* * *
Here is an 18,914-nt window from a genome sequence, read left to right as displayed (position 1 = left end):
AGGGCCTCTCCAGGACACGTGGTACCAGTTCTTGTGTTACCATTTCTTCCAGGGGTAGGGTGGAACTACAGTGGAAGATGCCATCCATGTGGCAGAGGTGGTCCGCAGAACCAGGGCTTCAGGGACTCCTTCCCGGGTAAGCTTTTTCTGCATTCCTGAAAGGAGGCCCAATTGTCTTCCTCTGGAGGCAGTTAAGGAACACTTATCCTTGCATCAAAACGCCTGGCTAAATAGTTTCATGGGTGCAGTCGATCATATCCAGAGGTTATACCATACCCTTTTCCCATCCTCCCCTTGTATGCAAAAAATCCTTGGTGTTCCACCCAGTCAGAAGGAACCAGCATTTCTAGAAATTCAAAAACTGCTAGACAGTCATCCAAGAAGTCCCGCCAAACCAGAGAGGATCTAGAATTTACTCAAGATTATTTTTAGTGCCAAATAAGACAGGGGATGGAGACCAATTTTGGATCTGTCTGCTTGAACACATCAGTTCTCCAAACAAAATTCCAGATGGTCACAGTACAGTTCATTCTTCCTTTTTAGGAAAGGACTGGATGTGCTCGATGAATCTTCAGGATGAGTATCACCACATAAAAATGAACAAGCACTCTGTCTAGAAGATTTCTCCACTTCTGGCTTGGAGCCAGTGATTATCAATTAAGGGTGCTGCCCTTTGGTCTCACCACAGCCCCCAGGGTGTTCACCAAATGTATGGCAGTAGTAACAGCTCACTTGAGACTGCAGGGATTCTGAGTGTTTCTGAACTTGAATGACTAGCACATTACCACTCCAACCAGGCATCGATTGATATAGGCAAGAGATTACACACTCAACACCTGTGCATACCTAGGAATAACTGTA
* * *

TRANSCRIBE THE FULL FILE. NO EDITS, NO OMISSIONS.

Here is an 18,914-nt window from a genome sequence, read left to right as displayed (position 1 = left end):
AGGGCCTCTCCAGGACACGTGGTACCAGTTCTTGTGTTACCATTTCTTCCAGGGGTAGGGTGGAACTACAGTGGAAGATGCCATCCATGTGGCAGAGGTGGTCCGCAGAACCAGGGCTTCAGGGACTCCTTCCCGGGTAAGCTTTTTCTGCATTCCTGAAAGGAGGCCCAATTGTCTTCCTCTGGAGGCAGTTAAGGAACACTTATCCTTGCATCAAAACGCCTGGCTAAATAGTTTCATGGGTGCAGTCGATCATATCCAGAGGTTATACCATACCCTTTTCCCATCCTCCCCTTGTATGCAAAAAATCCTTGGTGTTCCACCCAGTCAGAAGGAACCAGCATTTCTAGAAATTCAAAAACTGCTAGACAGTCATCCAAGAAGTCCCGCCAAACCAGAGAGGATCTAGAATTTACTCAAGATTATTTTTAGTGCCAAATAAGACAGGGGATGGAGACCAATTTTGGATCTGTCTGCTTGAACACATCAGTTCTCCAAACAAAATTCCAGATGGTCACAGTACAGTTCATTCTTCCTTTTTAGGAAAGGACTGGATGTGCTCGATGAATCTTCAGGATGAGTATCACCACATAAAAATGAACAAGCACTCTGTCTAGAAGATTTCTCCACTTCTGGCTTGGAGCCAGTGATTATCAATTAAGGGTGCTGCCCTTTGGTCTCACCACAGCCCCCAGGGTGTTCACCAAATGTATGGCAGTAGTAACAGCTCACTTGAGACTGCAGGGATTCTGAGTGTTTCTGAACTTGAATGACTAGCACATTACCACTCCAACCAGGCATCGATTGATATAGGCAAGAGATTACACACTCAACACCTGTGCATACCTAGGAATAACTGTA